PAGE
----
“With effectively over one-third of China end-use sectors undergoing a year-on-year slowdown, we struggle to see what a strong demand growth story is driven by,” Mr Wilson said in a report, forecasting a zinc price of $2,000 and $2,200 over the next three to six months.
“With new supply coming into the market, the underlying zinc concentrate market still in significant surplus, still high levels of exchange and non-exchange inventories, and a demand picture from key-end users that is mixed at best, we expect a short-term price correction.”

Lead jumps to highest in eight months

Lead ballooned to an eight-month high on Friday as the recent rally in base metals prices showed no sign of ending.
The price of the soft metal, used mainly in the manufacture of automobile and motorcycle batteries, has lagged behind some of its peers recently, and before this week was down for the year. But it broke into positive territory on Thursday, and a further 1.3 per cent gain took the price to $2,266 a tonne, for three-month delivery on the London Metal Exchange.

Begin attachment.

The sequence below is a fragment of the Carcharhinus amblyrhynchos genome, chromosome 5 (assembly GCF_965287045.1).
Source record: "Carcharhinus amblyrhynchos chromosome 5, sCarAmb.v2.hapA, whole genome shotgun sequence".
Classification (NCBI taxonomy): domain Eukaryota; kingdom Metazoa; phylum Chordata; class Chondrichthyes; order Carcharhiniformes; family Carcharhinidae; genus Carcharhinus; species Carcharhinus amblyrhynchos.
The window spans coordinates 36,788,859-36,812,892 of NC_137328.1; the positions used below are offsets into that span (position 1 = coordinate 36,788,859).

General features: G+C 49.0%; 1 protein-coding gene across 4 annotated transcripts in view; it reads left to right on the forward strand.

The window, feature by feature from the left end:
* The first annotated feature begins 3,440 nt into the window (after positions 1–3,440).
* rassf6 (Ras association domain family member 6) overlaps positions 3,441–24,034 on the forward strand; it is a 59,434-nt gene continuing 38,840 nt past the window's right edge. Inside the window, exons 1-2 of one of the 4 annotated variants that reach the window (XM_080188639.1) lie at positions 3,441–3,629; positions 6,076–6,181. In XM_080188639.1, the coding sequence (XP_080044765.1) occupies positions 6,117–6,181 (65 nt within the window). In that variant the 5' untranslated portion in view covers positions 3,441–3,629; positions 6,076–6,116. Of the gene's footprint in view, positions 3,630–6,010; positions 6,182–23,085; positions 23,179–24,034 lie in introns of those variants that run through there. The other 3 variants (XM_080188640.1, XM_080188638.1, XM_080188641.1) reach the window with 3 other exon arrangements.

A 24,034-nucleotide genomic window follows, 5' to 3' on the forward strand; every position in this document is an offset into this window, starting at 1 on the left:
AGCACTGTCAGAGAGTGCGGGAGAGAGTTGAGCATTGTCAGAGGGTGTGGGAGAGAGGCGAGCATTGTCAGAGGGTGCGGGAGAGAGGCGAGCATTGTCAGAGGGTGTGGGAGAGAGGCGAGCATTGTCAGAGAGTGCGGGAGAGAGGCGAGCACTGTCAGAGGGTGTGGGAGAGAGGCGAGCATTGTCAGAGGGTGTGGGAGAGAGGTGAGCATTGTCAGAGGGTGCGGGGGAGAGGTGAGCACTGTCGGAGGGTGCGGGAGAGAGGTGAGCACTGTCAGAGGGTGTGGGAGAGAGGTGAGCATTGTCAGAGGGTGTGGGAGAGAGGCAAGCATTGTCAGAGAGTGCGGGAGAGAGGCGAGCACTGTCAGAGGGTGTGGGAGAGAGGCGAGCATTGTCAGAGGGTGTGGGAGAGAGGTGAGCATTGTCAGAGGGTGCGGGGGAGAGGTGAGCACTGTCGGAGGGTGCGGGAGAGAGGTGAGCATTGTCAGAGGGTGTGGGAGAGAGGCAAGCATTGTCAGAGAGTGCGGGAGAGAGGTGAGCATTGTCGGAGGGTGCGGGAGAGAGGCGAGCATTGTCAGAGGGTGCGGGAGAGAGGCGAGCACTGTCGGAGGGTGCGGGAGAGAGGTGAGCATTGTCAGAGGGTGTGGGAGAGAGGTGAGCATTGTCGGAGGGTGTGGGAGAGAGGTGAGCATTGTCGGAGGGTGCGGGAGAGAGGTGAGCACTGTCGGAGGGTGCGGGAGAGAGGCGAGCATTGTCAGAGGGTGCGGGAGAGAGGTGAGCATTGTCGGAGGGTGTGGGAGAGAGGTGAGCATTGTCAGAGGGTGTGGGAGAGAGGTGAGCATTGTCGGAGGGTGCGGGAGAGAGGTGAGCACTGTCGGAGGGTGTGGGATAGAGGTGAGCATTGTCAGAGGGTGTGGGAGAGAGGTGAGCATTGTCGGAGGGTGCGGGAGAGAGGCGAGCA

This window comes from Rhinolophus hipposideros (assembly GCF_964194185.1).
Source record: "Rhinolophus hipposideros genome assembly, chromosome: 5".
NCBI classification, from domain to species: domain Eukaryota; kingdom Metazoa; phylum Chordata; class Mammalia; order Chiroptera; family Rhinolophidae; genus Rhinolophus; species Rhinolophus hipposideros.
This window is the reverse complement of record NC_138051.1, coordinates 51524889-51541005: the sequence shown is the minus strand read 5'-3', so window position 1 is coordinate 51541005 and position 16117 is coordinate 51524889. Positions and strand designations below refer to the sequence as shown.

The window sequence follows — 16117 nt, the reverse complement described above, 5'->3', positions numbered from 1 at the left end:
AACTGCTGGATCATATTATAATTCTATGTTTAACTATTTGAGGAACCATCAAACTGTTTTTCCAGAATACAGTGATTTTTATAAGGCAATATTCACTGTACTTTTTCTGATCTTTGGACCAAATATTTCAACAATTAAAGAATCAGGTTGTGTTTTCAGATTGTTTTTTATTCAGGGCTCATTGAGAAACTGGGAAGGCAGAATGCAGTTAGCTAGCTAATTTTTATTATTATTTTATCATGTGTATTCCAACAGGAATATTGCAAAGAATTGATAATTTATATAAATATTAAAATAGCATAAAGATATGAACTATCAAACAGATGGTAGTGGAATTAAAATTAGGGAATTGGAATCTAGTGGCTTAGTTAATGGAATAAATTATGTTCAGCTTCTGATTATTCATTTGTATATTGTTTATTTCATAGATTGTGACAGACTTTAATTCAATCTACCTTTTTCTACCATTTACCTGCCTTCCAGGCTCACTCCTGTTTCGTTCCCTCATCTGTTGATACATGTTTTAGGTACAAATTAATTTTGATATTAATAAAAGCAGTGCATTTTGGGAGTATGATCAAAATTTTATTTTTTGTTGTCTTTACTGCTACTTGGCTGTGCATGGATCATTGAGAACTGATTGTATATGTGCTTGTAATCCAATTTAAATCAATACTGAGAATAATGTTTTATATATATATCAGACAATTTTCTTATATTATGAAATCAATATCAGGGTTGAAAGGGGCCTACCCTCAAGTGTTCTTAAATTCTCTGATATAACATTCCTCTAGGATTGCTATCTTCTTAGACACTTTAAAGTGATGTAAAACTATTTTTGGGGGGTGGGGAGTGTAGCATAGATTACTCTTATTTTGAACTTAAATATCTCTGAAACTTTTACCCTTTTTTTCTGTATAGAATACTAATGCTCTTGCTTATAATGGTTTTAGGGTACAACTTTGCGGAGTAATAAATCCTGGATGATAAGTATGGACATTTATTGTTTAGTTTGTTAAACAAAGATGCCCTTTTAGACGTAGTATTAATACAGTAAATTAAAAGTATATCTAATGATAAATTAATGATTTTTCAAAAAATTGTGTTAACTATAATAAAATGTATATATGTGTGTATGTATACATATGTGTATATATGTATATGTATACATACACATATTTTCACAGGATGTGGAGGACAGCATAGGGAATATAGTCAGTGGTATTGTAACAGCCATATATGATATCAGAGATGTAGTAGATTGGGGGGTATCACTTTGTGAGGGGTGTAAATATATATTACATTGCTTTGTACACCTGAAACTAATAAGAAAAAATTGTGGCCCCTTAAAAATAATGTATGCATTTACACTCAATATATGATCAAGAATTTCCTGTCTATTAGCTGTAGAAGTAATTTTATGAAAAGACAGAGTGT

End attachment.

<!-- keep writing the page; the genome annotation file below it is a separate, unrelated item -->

Industrial metals have benefited from improved investor sentiment towards commodities in recent months. The sector received a further boost from data published on Thursday in China that showed factory activity expanding at the fastest rate in 18 months.
China consumes more than 40 per cent of the world’s base metals output.
Copper had another strong week, rising for the fifth week out of six, to $7,133 a tonne on the LME. The red metal has now gained 11 per cent since mid-March, when concerns about the Chinese economy sent prices tumbling. The price did, however, dip by 0.5 per cent on Friday, on news that Freeport-McMoRan, the top copper producer in Indonesia, had reached an agreement with the government there that should allow the resumption of copper concentrate exports.
Nickel, the star performer among metals in 2014, rose 3 per cent this week to $19,180 a tonne. Used to manufacture stainless steel, nickel has soared 38 per cent this year, after ore exports were banned in Indonesia, a major global supplier.
Continued concerns about mine supply stocks and falling warehouse inventories saw zinc make further gains last week. The metal, which is used as a protective coating for iron and steel, rose 4 per cent over the week to trade at $2,387 a tonne on Friday. It has risen 16 per cent so far in 2014.